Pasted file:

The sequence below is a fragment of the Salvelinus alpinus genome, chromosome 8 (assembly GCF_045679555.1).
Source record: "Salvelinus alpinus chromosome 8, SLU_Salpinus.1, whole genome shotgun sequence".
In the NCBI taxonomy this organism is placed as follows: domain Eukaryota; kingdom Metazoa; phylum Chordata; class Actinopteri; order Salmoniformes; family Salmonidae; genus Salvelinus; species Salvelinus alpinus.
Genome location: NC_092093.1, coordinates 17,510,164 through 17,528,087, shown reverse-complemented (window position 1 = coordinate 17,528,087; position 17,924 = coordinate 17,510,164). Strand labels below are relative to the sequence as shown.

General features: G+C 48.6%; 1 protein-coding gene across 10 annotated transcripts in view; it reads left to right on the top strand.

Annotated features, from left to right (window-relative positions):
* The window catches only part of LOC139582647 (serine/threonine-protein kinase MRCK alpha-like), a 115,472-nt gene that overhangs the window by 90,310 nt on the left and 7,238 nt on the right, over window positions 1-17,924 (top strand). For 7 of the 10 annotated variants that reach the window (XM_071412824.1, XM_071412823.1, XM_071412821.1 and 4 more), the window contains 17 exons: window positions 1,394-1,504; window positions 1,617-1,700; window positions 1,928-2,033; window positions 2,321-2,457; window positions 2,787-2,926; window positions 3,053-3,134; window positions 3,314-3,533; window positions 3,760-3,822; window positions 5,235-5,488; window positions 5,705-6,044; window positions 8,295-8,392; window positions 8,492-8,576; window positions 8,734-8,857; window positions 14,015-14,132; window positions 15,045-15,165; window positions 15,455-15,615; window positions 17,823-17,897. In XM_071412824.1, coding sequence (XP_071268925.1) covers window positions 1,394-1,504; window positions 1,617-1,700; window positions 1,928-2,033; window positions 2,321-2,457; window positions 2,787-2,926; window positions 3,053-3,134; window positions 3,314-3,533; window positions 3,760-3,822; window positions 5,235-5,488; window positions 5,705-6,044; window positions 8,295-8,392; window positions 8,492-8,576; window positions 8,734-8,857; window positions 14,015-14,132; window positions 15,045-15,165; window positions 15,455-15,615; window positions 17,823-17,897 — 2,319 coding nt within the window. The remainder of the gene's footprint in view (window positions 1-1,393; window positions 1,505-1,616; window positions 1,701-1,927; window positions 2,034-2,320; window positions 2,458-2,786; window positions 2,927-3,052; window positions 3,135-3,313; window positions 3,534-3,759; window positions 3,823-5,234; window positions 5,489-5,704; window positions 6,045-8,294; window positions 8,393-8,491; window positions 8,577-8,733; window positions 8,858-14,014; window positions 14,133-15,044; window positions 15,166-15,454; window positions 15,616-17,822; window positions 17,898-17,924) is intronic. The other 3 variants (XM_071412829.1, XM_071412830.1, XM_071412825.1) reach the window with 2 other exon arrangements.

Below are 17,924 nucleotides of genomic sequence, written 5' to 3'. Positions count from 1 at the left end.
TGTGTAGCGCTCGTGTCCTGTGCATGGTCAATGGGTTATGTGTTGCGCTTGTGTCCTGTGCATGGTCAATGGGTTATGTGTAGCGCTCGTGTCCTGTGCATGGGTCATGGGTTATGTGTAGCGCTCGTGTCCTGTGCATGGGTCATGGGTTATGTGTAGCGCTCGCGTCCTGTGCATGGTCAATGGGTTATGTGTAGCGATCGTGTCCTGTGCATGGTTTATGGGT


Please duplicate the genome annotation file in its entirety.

The sequence below is a fragment of the Salvelinus alpinus genome, chromosome 8 (assembly GCF_045679555.1).
Source record: "Salvelinus alpinus chromosome 8, SLU_Salpinus.1, whole genome shotgun sequence".
In the NCBI taxonomy this organism is placed as follows: domain Eukaryota; kingdom Metazoa; phylum Chordata; class Actinopteri; order Salmoniformes; family Salmonidae; genus Salvelinus; species Salvelinus alpinus.
Genome location: NC_092093.1, coordinates 17,510,164 through 17,528,087, shown reverse-complemented (window position 1 = coordinate 17,528,087; position 17,924 = coordinate 17,510,164). Strand labels below are relative to the sequence as shown.

General features: G+C 48.6%; 1 protein-coding gene across 10 annotated transcripts in view; it reads left to right on the top strand.

Annotated features, from left to right (window-relative positions):
* The window catches only part of LOC139582647 (serine/threonine-protein kinase MRCK alpha-like), a 115,472-nt gene that overhangs the window by 90,310 nt on the left and 7,238 nt on the right, over window positions 1-17,924 (top strand). For 7 of the 10 annotated variants that reach the window (XM_071412824.1, XM_071412823.1, XM_071412821.1 and 4 more), the window contains 17 exons: window positions 1,394-1,504; window positions 1,617-1,700; window positions 1,928-2,033; window positions 2,321-2,457; window positions 2,787-2,926; window positions 3,053-3,134; window positions 3,314-3,533; window positions 3,760-3,822; window positions 5,235-5,488; window positions 5,705-6,044; window positions 8,295-8,392; window positions 8,492-8,576; window positions 8,734-8,857; window positions 14,015-14,132; window positions 15,045-15,165; window positions 15,455-15,615; window positions 17,823-17,897. In XM_071412824.1, coding sequence (XP_071268925.1) covers window positions 1,394-1,504; window positions 1,617-1,700; window positions 1,928-2,033; window positions 2,321-2,457; window positions 2,787-2,926; window positions 3,053-3,134; window positions 3,314-3,533; window positions 3,760-3,822; window positions 5,235-5,488; window positions 5,705-6,044; window positions 8,295-8,392; window positions 8,492-8,576; window positions 8,734-8,857; window positions 14,015-14,132; window positions 15,045-15,165; window positions 15,455-15,615; window positions 17,823-17,897 — 2,319 coding nt within the window. The remainder of the gene's footprint in view (window positions 1-1,393; window positions 1,505-1,616; window positions 1,701-1,927; window positions 2,034-2,320; window positions 2,458-2,786; window positions 2,927-3,052; window positions 3,135-3,313; window positions 3,534-3,759; window positions 3,823-5,234; window positions 5,489-5,704; window positions 6,045-8,294; window positions 8,393-8,491; window positions 8,577-8,733; window positions 8,858-14,014; window positions 14,133-15,044; window positions 15,166-15,454; window positions 15,616-17,822; window positions 17,898-17,924) is intronic. The other 3 variants (XM_071412829.1, XM_071412830.1, XM_071412825.1) reach the window with 2 other exon arrangements.

Below are 17,924 nucleotides of genomic sequence, written 5' to 3'. Positions count from 1 at the left end.
TGTGTAGCGCTCGTGTCCTGTGCATGGTCAATGGGTTATGTGTTGCGCTTGTGTCCTGTGCATGGTCAATGGGTTATGTGTAGCGCTCGTGTCCTGTGCATGGGTCATGGGTTATGTGTAGCGCTCGTGTCCTGTGCATGGGTCATGGGTTATGTGTAGCGCTCGCGTCCTGTGCATGGTCAATGGGTTATGTGTAGCGATCGTGTCCTGTGCATGGTTTATGGGT